The religious believer’s beliefs are of a very distinctive sort, quite different to typical scientific beliefs, but the modern atheist’s assertion of double belief—that 'there won’t be a Judgment Day, but another person says there will'—supposes that there are two beliefs in view here that can be traded in the marketplace of reason; just as if one were to assert that 'there won’t be an eclipse tomorrow, but another person says there will.' In the latter case the two market sellers may well contradict each other, 'they mean the same.' (2013, 50)

But why don't the religious believer and the atheist 'mean the same' by 'There will be a Judgement Day'? Why is the atheist who says 'There won't be a Judgement day, but another person says there will' mistaken in supposing they contradict what the religious person believes? I examine Glendinning's explanation at the end of this paper. In the meantime, let's establish an overview of some of the explanations on offer.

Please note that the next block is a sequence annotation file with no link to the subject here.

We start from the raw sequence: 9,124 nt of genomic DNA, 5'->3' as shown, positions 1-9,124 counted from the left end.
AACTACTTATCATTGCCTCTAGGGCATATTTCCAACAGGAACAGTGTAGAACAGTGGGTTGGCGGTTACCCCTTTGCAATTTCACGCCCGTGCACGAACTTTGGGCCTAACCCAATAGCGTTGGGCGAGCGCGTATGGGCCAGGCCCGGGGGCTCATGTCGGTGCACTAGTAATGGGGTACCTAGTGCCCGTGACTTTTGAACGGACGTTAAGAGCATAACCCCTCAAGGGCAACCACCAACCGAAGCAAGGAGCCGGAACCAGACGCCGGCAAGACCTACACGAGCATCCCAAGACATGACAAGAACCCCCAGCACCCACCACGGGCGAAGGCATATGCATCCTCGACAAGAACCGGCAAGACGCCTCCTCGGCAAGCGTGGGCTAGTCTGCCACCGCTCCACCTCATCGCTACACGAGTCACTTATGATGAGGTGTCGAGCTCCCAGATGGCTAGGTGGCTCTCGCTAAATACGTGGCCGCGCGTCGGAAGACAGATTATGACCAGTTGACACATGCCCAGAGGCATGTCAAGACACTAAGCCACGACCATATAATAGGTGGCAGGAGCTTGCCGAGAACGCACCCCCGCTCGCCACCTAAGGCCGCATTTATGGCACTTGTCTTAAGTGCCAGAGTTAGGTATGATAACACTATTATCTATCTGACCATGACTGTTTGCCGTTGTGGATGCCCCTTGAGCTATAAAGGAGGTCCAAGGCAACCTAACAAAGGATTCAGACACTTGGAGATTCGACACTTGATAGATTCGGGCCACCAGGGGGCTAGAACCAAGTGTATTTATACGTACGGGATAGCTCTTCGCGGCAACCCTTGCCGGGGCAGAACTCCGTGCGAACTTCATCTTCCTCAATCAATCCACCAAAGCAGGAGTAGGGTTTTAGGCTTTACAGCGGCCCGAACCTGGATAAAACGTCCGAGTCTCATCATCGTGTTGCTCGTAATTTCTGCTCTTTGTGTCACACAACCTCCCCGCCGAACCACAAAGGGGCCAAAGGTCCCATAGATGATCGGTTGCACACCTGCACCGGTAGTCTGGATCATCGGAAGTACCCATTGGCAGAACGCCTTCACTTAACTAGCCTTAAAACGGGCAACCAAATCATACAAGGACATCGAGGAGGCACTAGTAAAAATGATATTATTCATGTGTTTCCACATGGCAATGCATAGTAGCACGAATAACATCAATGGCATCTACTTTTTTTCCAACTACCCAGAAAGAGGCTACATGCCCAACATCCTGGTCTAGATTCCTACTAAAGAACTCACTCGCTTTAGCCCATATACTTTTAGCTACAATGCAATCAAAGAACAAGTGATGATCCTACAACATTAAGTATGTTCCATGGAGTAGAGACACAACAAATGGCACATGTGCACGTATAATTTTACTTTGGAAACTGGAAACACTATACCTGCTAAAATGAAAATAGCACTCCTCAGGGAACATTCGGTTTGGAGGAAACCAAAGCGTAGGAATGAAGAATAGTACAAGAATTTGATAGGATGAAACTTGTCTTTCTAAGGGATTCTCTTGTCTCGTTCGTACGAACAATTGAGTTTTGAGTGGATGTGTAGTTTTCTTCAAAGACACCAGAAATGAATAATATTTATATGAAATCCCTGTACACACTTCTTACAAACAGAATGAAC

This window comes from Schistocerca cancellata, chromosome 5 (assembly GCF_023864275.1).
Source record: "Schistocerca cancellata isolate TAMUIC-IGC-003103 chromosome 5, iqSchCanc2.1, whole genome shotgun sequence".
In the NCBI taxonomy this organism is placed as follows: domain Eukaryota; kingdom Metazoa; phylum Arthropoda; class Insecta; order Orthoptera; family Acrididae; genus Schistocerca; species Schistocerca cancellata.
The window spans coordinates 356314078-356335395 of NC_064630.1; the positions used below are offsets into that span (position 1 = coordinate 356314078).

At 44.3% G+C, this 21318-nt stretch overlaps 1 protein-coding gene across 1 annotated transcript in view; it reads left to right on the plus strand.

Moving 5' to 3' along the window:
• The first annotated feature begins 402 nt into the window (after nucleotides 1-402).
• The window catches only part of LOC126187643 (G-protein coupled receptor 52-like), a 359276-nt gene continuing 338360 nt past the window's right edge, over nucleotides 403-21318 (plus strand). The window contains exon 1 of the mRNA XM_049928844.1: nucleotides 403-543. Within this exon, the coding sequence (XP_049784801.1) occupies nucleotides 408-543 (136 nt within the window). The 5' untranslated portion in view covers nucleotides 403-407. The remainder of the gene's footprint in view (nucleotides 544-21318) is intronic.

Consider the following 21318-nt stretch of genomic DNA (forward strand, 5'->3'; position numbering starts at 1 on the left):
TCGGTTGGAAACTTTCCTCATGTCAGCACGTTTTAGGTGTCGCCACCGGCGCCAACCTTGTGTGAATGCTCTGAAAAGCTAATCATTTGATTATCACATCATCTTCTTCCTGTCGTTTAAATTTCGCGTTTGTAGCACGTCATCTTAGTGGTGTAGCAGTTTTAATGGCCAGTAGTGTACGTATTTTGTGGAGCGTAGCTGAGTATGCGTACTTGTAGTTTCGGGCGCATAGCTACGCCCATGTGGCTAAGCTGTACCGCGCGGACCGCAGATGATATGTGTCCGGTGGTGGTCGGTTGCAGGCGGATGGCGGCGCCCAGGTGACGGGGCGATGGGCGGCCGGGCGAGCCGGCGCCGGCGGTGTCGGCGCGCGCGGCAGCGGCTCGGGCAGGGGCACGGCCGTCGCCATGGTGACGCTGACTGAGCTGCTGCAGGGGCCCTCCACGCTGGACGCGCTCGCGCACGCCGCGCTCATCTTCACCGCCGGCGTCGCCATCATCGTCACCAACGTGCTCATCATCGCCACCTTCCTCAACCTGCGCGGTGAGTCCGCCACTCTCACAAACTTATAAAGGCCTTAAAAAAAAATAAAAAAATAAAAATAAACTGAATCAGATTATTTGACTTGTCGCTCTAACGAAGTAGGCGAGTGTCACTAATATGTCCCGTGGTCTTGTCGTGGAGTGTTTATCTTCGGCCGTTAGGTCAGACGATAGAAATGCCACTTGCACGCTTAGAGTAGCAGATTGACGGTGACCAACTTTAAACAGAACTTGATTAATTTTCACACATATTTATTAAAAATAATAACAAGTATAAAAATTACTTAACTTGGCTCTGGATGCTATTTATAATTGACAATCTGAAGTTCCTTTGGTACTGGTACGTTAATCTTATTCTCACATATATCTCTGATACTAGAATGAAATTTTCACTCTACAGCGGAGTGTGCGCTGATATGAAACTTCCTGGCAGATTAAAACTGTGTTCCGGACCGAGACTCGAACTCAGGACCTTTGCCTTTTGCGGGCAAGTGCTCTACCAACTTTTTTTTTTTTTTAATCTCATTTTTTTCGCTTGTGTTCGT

While commentators disagree about precisely what Wittgenstein's views on religious belief are, there is a broad consensus on at least this much: that Wittgenstein's aim is to clarify the nature of religious belief by clarifying the way in which expressions of such belief are used and the role they play in the lives of the faithful. What Wittgenstein supposes such an investigation reveals, it is generally agreed, is that the way in which the religious use such sentences as (a), (b), (c), and (d) is very different to the way in which we typically use the superficially similar sentences 'Electrons exist', 'Bevin created the National Health Service', 'John rose from his bed', and 'We will come before a judge and jury'. It is this difference in use that some then suppose delivers No Contradiction. When an atheist - certainly one of Glendinning's 'modern' variety - targets the religious beliefs expressed by such sentences as (a) to (d), they betray a misunderstanding. They suppose these sentences are indeed used by the religious to make claims akin to those made using 'Electrons exist', 'Bevin created the NHS', etc. But the religious person uses sentences (a) to (d) very differently, and so with a quite different meaning. So when the atheist says e.g. 'God does not exist', 'It's false that God created the world', 'Jesus did not rise from the dead', and 'There won't be a Judgement Day', they fail to contradict the beliefs expressed by the religious using (a) to (d). Moreover, some would add that what such atheists attempt to refute when they target the religious belief expressed by (a) to (d) is not what the religious actually believe.What is controversial among those Wittgensteinians who sign up to No Contradiction is precisely how such religious sentences are used, and precisely why this difference in use should have No Contradiction, and perhaps also Immunity, as a consequence. Let's look at the three main views on offer: non-cognitivist, 'juicer', and atheist-minus (as I shall call them)... (link)